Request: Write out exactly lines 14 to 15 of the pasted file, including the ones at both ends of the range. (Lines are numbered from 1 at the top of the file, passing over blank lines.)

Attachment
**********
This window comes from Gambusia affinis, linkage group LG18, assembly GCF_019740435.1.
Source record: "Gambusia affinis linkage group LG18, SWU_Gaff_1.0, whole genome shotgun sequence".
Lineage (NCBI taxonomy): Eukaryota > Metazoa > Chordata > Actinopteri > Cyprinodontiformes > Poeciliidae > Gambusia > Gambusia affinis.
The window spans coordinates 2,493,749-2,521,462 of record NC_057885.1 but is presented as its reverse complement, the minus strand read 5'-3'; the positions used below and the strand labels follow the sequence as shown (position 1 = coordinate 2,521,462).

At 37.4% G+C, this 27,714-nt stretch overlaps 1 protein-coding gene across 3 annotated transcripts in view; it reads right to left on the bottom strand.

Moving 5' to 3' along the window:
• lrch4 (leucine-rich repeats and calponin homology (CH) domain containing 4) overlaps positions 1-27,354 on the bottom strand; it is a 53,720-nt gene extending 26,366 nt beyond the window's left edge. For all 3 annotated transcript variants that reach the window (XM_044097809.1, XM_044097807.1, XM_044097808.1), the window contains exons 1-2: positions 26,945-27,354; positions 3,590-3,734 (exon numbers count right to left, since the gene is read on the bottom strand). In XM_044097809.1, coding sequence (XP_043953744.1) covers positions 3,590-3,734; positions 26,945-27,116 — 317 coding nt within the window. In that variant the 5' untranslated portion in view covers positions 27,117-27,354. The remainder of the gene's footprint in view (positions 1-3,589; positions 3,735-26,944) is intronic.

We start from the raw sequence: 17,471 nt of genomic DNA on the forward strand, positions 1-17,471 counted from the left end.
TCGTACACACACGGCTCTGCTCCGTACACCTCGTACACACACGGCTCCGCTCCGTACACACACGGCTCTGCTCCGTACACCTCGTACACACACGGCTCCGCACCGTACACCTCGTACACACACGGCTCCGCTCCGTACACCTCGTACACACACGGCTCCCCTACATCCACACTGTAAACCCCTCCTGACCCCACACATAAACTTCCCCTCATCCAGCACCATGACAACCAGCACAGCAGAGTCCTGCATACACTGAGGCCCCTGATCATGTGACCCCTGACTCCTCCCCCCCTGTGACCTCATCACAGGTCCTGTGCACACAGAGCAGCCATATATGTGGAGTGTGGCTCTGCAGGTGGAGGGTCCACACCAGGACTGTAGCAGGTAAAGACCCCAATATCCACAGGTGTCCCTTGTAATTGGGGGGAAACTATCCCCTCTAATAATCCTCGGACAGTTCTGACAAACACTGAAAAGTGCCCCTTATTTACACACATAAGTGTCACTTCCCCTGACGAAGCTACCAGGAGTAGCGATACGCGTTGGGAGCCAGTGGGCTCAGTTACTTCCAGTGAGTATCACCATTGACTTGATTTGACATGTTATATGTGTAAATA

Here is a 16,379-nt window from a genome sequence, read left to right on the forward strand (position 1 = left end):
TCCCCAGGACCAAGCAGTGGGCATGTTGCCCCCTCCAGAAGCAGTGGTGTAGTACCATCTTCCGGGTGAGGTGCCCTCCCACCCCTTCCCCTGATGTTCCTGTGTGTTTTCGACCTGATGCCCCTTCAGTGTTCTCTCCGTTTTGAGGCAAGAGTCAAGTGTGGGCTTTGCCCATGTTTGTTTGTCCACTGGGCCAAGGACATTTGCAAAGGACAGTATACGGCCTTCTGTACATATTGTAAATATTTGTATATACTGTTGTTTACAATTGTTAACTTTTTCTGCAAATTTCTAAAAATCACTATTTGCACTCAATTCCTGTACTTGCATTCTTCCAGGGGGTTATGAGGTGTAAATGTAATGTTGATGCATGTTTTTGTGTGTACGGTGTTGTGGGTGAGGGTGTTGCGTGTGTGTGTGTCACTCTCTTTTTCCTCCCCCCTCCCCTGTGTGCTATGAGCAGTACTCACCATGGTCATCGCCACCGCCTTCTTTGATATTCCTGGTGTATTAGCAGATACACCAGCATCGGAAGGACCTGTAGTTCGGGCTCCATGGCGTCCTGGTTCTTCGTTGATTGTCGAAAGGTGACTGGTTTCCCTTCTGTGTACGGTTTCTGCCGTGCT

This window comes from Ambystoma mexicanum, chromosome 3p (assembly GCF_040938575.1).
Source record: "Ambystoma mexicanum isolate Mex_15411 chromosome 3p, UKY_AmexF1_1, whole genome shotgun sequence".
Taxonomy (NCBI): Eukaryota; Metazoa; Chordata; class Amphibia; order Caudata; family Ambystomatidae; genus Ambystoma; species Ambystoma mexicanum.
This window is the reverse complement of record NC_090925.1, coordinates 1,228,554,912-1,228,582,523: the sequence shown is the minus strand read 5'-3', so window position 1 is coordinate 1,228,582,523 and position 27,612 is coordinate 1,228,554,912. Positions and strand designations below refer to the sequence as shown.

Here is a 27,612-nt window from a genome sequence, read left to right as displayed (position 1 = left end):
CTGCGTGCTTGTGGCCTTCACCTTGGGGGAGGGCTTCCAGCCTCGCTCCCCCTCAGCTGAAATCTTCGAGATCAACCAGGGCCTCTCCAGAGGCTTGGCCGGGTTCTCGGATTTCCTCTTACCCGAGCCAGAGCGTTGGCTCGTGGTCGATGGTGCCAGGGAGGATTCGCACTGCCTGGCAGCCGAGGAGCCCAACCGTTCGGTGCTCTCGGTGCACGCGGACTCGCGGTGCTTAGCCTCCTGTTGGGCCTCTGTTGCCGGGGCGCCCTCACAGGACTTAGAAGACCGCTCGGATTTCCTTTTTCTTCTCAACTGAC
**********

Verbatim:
Taxonomy (NCBI): Eukaryota; Metazoa; Chordata; class Amphibia; order Caudata; family Ambystomatidae; genus Ambystoma; species Ambystoma mexicanum.
This window is the reverse complement of record NC_090925.1, coordinates 1,228,554,912-1,228,582,523: the sequence shown is the minus strand read 5'-3', so window position 1 is coordinate 1,228,582,523 and position 27,612 is coordinate 1,228,554,912. Positions and strand designations below refer to the sequence as shown.